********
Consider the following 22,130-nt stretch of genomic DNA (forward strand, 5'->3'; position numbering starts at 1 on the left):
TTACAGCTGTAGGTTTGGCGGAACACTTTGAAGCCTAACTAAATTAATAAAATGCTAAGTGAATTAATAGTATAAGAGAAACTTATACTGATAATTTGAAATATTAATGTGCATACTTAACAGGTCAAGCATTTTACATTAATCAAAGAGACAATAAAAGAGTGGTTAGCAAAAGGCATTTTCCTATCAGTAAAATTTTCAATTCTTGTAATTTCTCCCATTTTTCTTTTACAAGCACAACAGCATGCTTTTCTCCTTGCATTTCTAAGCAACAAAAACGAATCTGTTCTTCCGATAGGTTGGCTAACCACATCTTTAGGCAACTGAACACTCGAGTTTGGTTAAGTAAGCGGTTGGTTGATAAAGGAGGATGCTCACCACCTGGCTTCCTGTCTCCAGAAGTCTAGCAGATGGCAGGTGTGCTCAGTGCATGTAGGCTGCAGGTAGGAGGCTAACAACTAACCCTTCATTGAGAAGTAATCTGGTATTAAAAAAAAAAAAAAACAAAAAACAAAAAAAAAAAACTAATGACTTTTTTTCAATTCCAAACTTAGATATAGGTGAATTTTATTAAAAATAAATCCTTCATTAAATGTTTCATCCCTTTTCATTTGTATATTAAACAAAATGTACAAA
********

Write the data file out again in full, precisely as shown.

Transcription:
Consider the following 22,130-nt stretch of genomic DNA (forward strand, 5'->3'; position numbering starts at 1 on the left):
TTACAGCTGTAGGTTTGGCGGAACACTTTGAAGCCTAACTAAATTAATAAAATGCTAAGTGAATTAATAGTATAAGAGAAACTTATACTGATAATTTGAAATATTAATGTGCATACTTAACAGGTCAAGCATTTTACATTAATCAAAGAGACAATAAAAGAGTGGTTAGCAAAAGGCATTTTCCTATCAGTAAAATTTTCAATTCTTGTAATTTCTCCCATTTTTCTTTTACAAGCACAACAGCATGCTTTTCTCCTTGCATTTCTAAGCAACAAAAACGAATCTGTTCTTCCGATAGGTTGGCTAACCACATCTTTAGGCAACTGAACACTCGAGTTTGGTTAAGTAAGCGGTTGGTTGATAAAGGAGGATGCTCACCACCTGGCTTCCTGTCTCCAGAAGTCTAGCAGATGGCAGGTGTGCTCAGTGCATGTAGGCTGCAGGTAGGAGGCTAACAACTAACCCTTCATTGAGAAGTAATCTGGTATTAAAAAAAAAAAAAAACAAAAAACAAAAAAAAAAAACTAATGACTTTTTTTCAATTCCAAACTTAGATATAGGTGAATTTTATTAAAAATAAATCCTTCATTAAATGTTTCATCCCTTTTCATTTGTATATTAAACAAAATGTACAAA